What’s Behind the “COVID-19 Vaccines Hurt Fertility” Myth

Sources: PBS Newshour; U. of Missouri Health Care

According to the U.S. Centers For Disease Control (CDC), vaccines for COVID-19 are both safe and effective for pregnant people and those who plan to become pregnant, according to all of the data gathered by researchers so far. The Centers for Disease Control and Prevention officially recommended that pregnant people get vaccinated against COVID-19. Those who are attempting to conceive or are breastfeeding should also get their shots.

But these facts haven’t been enough to convince everyone — preying on concerns around reproductive health has long been an effective way to turn people against vaccination. Some holdouts might say they’re waiting for more information on the potential long-term side effects of these shots — so far, researchers haven’t found any — or for official approval by the Food and Drug Administration (FDA), like Pfizer’s was given last month.

Fertility is a personal, often emotional topic, and having kids is integral to many people’s visions of their own futures. False anti-vaccination talking points often take advantage of that emotion, as well as the desire to ensure you’re not doing anything that could jeopardize chances of having a family.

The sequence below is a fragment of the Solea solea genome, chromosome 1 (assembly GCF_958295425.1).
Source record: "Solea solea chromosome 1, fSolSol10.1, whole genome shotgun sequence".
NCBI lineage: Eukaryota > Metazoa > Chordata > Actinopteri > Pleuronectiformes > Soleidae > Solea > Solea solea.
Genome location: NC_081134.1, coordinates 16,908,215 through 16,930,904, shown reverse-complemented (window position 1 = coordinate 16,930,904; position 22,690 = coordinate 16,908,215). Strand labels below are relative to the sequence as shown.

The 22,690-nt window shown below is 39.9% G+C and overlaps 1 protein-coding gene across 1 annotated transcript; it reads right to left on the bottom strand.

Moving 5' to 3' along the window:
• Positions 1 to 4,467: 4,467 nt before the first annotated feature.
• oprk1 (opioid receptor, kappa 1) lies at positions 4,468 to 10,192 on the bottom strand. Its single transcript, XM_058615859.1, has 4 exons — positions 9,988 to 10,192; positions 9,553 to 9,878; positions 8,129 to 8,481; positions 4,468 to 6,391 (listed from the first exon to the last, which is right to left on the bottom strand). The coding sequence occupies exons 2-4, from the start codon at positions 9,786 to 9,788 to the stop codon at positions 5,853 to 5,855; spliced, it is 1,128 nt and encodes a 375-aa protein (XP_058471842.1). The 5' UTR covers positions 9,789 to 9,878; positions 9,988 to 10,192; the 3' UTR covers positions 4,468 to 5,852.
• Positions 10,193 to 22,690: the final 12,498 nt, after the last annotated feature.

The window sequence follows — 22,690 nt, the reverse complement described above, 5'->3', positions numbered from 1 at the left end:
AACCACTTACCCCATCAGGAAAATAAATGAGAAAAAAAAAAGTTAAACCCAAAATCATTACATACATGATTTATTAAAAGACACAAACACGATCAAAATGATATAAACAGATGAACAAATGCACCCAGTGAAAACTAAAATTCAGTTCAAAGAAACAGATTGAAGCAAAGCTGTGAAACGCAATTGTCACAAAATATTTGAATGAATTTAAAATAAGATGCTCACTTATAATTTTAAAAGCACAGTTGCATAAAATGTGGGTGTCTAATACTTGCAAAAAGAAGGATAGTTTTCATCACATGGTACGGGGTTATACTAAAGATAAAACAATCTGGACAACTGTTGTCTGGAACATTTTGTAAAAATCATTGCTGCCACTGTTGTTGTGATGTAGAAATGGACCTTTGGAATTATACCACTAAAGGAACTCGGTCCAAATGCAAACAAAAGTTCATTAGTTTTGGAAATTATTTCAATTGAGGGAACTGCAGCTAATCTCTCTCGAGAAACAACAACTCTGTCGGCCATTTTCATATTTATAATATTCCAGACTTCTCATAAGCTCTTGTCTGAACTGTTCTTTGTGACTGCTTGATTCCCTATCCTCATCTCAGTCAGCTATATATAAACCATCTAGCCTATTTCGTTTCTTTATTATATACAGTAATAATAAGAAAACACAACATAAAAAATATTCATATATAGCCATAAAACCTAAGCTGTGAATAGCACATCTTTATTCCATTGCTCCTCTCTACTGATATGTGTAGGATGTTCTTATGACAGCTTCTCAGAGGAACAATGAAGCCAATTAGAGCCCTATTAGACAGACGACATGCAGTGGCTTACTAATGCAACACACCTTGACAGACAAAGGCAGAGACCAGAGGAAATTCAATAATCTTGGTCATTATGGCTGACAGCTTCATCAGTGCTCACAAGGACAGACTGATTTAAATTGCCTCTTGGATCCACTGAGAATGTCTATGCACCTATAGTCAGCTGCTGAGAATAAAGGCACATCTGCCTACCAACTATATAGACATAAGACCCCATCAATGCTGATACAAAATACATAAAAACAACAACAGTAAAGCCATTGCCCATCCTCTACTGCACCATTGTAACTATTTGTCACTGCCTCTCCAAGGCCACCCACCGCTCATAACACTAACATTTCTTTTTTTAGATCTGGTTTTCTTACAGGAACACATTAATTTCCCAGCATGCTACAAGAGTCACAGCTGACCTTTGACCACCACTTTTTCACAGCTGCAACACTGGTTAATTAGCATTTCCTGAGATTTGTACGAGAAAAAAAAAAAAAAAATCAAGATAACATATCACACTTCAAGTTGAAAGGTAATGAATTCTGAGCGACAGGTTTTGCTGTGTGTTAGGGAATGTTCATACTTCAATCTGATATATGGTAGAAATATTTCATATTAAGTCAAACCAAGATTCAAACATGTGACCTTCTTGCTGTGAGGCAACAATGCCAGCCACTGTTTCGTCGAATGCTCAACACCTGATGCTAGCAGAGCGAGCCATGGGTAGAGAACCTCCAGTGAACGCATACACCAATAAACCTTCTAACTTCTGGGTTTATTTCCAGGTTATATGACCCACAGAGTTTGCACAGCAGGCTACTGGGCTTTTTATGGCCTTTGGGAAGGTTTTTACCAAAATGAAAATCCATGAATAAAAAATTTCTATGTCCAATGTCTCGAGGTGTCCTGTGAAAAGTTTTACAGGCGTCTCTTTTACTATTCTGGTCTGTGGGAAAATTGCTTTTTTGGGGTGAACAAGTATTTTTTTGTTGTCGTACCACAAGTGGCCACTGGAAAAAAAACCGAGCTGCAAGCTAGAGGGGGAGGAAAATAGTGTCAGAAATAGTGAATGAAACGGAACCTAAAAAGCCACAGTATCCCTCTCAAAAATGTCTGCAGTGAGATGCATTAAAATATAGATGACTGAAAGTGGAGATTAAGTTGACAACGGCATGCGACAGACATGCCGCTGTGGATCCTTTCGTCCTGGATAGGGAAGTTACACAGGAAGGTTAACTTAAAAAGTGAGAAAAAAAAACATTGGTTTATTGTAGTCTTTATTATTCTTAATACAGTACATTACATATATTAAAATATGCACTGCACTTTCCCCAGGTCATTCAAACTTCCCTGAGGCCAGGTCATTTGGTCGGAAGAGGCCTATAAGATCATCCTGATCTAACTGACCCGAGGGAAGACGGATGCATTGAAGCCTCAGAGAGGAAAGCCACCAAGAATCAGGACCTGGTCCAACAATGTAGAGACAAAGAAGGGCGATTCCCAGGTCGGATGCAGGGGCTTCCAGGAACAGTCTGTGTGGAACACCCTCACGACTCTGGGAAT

University of Missouri (MU) Health Care family medicine doctor Laura Morris has heard it so many times, she doesn’t even wait for her patients to bring it up. “I proactively address this rumor with my patients of reproductive age who have not been vaccinated,” said Morris, who treats pregnant women and delivers babies as part of her practice.

“There is no plausible reason — no medical or scientific mechanism — for this vaccine to interact with a woman’s reproductive organs or have any interaction with an egg that’s been released or fertilized.”

In addition, there is some evidence that the virus — not the vaccine — could potentially negatively impact sperm production and testicular function. MU physician and reproductive endocrinologist Dr. Albert Hsu has published journal article that discussed the potential negative impact of the COVID-19 disease on male fertility.

Some studies have shown that:
– The SARS-COV-2 virus has been found in the sperm of men with COVID-19 infection
– The SARS-CoV-2 virus may impact male hormones necessary for normal sperm production
There are numerous reports of men with testicular or scrotal pain after getting the COVID-19 disease.

“Men who are worried about their fertility should probably get the COVID-19 vaccine,” Hsu said, “as there are some concerns about the potential effect of COVID-19 disease on male fertility.”

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